In October, Casa del Alba in Havana hosted the premier of the second part of the three-part documentary 1912: Voces para un silencio [1912: Breaking the Silence] by Gloria Rolando.
The documentary seeks to cover some antecedents in the history of the Afrocubans’ struggle for resistance, a necessary recapitulation which goes step by step down the path taken by the black movement in Cuba since colonial times, the struggle for independence, and the situation of Black Cubans once the Island of Cuba achieved its independence in 1902. The documentary makes references to important black leaders in Cuba from the nineteenth century, such as Juan Gualberto Gómez and Martín Morúa Delgado and discusses the importance of figures such as Antonio Maceo and Quintín Banderas.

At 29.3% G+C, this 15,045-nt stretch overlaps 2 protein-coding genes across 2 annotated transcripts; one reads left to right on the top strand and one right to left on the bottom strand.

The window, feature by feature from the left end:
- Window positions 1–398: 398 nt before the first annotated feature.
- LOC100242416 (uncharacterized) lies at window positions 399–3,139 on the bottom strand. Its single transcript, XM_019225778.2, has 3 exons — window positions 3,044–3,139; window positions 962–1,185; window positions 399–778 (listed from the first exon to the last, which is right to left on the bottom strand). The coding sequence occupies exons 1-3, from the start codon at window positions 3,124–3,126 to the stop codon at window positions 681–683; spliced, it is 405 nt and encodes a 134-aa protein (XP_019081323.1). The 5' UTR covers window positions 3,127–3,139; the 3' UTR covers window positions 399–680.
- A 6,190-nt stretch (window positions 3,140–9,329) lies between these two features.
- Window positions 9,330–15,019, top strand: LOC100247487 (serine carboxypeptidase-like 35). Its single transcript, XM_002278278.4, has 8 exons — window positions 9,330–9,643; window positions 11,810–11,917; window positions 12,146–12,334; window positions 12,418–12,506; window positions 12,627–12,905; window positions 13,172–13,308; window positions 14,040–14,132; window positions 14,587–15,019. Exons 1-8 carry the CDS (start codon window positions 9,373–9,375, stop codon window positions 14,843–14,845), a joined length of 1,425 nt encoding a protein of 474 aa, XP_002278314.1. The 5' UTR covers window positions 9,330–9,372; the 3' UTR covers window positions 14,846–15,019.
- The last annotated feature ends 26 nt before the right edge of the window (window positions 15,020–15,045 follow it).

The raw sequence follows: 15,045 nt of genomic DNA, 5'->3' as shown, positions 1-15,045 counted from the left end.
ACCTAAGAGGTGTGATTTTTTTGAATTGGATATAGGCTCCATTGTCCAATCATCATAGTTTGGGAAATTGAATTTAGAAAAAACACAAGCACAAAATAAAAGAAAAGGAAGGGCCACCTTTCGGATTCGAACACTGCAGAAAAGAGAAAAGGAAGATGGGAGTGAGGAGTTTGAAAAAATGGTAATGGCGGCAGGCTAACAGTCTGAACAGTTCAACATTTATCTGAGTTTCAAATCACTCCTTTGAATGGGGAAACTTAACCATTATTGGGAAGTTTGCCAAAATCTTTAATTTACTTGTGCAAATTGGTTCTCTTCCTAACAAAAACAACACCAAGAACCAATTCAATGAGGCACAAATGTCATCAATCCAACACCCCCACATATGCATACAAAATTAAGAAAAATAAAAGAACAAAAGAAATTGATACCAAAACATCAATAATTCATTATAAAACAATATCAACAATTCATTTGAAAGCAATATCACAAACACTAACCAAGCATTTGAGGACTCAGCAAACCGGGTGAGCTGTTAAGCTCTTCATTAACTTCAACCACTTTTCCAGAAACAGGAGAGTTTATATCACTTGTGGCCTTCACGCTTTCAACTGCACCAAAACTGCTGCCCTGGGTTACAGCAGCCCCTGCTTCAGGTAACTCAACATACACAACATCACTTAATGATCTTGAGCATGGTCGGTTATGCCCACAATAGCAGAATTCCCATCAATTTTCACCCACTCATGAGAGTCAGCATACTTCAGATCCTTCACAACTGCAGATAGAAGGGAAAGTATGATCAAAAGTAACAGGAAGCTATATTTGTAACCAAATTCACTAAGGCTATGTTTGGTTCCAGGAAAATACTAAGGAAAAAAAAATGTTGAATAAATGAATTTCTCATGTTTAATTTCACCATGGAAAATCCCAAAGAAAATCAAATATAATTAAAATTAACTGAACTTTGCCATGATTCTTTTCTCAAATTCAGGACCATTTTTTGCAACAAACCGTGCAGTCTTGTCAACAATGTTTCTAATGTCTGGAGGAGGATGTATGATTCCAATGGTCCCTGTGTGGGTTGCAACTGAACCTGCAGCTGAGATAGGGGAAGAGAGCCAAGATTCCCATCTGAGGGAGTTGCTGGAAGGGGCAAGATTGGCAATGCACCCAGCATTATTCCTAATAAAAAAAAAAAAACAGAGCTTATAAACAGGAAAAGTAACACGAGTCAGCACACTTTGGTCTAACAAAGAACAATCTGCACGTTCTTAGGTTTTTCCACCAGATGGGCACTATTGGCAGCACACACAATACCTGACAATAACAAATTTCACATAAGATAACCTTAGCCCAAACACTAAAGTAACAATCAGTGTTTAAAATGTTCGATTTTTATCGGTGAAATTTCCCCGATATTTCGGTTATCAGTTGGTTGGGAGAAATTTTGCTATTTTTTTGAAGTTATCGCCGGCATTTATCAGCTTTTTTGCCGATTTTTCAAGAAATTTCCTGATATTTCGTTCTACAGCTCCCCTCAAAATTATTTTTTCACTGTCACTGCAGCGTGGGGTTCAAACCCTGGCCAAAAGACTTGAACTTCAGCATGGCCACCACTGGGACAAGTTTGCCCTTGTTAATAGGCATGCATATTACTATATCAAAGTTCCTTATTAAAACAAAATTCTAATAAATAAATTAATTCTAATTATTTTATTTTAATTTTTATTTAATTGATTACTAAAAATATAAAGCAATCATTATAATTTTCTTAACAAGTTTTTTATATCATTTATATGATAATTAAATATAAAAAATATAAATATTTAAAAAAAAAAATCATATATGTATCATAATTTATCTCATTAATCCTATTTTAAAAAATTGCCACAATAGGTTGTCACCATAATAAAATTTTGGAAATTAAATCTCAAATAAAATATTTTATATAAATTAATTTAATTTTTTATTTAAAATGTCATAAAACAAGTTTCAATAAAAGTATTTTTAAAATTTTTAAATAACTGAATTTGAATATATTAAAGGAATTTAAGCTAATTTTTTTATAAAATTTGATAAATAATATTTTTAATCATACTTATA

At the recent screening of 1912 part two, Rolando expressed that she was happy about the presentation of the film, which includes testimonies of the family of Pedro Ivonet and opinions of prominent intellectuals, among them historian Eduardo Torres Cueva. The director explained that this history is a fascinating world and that the idea was not to remake a “Black” history in Cuba, but rather speak about a part of Cuba’s history. This second part presents the demonstrations and the struggles of Blacks organized under the Partido Independiente de Color [Independent Party of Color] from 1908 to 1912, in neo-Republican Cuba.
Rolando pointed out that she is preparing the third and last part of the series, which should be released in 2012, when Cuba celebrates the 100th anniversary of those events.